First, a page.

Spike Lee mixes laughter with anger in the truth is stranger than fiction tale BlacKkKlansman. While it takes some liberties with historical accuracies (set seven years earlier than when its events actually transpired), there’s no mistaking Lee’s connecting of the then with the now. He’s not a subtle filmmaker and this finds him in his feisty and stylish element.
It’s 1972 and we know that from the strategically placed Nixon re-election signs. There’s also discussions on who’s a better movie hero – Superfly or Shaft? Ron Stallworth (John David Washington) is a rookie cop hired as the first black officer in Colorado Springs. His superiors assign him to go undercover at a civil rights rally to monitor behavior. That leads Stallworth requesting a more unconventional operation, especially for the era. He wishes to infiltrate the local chapter of the Ku Klux Klan, a group whose actions are more worthy of keeping tabs on. The color of his skin obviously presents a challenge. So while he establishes a relationship with Klansmen over the phone, it’s fellow detective Flip Zimmerman (Adam Driver) who joins them.
The main characters of the local Klan organization are the untrusting Felix (Jasper Paakkonen), the too trusting Walter (Ryan Eggold), and trusted to be always drunk Ivanhoe (Paul Walter Hauser). Stallworth’s telephone skills eventually put him in touch with Grand Wizard David Duke (Topher Grace). It so happens that the Klan’s targets could involve Stallworth’s love interest Patrice (Laura Harrier), the president of the black student union.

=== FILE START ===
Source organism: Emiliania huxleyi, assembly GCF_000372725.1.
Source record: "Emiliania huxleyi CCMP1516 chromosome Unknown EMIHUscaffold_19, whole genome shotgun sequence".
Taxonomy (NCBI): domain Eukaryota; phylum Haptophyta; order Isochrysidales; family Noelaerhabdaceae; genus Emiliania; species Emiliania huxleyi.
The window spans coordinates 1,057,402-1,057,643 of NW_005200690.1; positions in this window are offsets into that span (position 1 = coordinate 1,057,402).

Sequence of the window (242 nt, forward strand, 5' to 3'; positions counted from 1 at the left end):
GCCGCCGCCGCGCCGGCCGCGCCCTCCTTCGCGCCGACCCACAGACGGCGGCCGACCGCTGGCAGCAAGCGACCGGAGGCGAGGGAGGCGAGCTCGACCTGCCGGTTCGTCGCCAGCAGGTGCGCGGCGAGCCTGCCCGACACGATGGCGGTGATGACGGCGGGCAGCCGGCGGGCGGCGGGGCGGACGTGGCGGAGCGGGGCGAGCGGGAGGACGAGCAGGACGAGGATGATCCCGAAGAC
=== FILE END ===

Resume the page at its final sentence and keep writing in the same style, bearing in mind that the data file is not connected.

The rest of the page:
BlacKkKlansman is a police procedural for much of its running time with numerous excursions in grander issues. There’s a wonderfully edited sequence going back and forth between two very different rallies discussing the same subject – D.W. Griffith’s incendiary 1915 epic The Birth of a Nation. While this is set 46 years ago, the screenplay explores that time over 100 years ago in riveting fashion. It also touches on the present day in Charlottesville with fierce urgency.
There are times when Lee is saying that little has really changed. Washington (whose voice in particular resembles his father Denzel’s) shows himself to be a promising performer. Some of the biggest laughs come from his phone banter with the clueless Duke. Driver’s character has perhaps the most interesting story arc. He’s a non-practicing Jew who’s at first ambivalent about his assignment. His disgust with the people he’s infiltrated with soon matches that of Stallworth. The romance with Patrice is a bit underwritten, but it’s a minor quibble.
Tonal shifts are abundant here. It serves less as a distraction than a message that humor can be found through the pain of racism and the characters who display it. The images of Charlottesville also show both rallies in that event and it’s a heart wrenching scene. BlacKkKlansman, through light and dark moments, is a stark reminder of our past and present that is Lee’s own rallying cry.
***1/2 (out of four)